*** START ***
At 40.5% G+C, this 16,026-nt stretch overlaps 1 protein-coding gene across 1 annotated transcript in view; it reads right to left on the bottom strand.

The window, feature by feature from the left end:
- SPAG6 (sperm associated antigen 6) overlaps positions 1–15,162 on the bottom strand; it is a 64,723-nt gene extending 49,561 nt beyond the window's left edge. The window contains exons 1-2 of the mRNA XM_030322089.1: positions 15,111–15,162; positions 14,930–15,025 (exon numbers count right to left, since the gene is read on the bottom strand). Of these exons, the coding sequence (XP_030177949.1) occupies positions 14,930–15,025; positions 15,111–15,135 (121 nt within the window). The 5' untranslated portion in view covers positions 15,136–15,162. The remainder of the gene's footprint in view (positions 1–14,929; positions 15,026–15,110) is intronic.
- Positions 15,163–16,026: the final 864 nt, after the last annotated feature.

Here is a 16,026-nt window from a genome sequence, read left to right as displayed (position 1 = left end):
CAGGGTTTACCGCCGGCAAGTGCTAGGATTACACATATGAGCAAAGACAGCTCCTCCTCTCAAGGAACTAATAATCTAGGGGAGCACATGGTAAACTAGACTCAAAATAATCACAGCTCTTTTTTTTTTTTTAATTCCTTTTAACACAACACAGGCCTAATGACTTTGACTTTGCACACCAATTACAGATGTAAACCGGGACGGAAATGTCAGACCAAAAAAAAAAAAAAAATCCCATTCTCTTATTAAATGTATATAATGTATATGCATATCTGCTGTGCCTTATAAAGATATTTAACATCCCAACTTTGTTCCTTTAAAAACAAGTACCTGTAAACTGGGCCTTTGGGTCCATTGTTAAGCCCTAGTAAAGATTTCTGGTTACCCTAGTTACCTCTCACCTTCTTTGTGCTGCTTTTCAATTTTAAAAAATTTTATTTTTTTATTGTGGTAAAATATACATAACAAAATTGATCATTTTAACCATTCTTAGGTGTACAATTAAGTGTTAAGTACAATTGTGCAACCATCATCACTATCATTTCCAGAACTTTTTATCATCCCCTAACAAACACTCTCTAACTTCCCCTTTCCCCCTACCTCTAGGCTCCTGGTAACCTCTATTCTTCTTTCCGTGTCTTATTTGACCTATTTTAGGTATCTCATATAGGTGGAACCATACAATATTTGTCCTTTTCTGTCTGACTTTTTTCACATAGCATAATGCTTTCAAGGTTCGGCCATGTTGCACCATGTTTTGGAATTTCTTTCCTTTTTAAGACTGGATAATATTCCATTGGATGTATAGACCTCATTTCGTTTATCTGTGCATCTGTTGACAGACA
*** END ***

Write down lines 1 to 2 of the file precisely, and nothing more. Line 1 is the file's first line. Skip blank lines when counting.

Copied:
At 40.5% G+C, this 16,026-nt stretch overlaps 1 protein-coding gene across 1 annotated transcript in view; it reads right to left on the bottom strand.

The window, feature by feature from the left end: